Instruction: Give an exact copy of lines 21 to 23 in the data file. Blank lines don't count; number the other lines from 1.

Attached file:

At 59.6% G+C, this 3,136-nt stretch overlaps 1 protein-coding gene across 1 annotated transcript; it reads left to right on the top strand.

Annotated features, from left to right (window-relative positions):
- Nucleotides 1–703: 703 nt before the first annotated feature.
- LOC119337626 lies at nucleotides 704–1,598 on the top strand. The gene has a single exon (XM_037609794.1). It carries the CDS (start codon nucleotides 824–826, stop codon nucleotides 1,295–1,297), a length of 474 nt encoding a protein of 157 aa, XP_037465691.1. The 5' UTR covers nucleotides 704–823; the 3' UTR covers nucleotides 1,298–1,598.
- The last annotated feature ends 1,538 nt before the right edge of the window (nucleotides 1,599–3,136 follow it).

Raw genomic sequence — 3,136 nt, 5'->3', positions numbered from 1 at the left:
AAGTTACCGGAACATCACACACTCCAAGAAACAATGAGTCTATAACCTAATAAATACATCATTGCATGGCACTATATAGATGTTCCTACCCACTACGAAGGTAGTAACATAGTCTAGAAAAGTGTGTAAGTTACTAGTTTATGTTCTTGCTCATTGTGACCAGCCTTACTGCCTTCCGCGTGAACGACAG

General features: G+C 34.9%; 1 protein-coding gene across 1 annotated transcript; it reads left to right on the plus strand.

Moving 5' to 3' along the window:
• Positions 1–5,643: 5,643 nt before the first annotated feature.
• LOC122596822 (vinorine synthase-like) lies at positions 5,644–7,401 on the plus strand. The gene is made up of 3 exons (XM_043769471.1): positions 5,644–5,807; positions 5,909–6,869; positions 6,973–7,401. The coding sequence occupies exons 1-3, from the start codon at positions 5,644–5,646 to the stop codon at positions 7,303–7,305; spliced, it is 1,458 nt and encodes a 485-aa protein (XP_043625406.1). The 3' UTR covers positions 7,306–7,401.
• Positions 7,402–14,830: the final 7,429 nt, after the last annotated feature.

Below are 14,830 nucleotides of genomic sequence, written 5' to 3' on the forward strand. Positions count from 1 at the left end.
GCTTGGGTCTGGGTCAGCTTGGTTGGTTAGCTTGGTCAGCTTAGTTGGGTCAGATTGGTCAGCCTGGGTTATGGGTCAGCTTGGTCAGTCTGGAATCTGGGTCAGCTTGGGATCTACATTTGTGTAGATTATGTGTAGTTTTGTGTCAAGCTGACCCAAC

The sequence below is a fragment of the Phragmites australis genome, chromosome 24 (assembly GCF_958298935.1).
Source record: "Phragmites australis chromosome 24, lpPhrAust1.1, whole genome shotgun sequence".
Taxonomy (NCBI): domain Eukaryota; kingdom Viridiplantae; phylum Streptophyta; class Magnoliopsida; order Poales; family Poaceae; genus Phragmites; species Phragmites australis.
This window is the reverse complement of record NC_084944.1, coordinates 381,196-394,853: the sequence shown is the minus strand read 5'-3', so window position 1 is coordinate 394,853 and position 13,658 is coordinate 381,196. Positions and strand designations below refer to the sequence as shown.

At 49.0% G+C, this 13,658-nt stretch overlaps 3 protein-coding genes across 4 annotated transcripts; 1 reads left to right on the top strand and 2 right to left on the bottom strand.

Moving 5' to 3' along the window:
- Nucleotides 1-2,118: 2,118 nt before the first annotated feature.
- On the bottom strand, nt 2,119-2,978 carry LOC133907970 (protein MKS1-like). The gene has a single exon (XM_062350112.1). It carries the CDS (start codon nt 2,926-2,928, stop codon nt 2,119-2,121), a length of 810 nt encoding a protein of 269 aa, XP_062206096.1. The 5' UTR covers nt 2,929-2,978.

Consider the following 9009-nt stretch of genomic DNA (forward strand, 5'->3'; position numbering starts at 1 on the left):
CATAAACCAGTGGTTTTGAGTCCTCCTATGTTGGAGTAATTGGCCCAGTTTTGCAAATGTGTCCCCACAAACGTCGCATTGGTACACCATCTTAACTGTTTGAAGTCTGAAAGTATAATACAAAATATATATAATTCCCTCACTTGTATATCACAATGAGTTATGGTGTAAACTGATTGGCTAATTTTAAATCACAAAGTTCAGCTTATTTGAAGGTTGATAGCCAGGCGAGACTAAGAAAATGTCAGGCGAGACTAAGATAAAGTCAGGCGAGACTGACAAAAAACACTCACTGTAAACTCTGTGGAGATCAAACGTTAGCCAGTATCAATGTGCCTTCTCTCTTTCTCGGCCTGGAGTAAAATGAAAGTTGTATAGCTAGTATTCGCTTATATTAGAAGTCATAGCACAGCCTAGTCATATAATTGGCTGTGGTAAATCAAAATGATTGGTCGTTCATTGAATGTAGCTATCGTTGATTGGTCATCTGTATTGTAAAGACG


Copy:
- Nucleotides 1-2,118: 2,118 nt before the first annotated feature.
- On the bottom strand, nt 2,119-2,978 carry LOC133907970 (protein MKS1-like). The gene has a single exon (XM_062350112.1). It carries the CDS (start codon nt 2,926-2,928, stop codon nt 2,119-2,121), a length of 810 nt encoding a protein of 269 aa, XP_062206096.1. The 5' UTR covers nt 2,929-2,978.

Consider the following 9009-nt stretch of genomic DNA (forward strand, 5'->3'; position numbering starts at 1 on the left):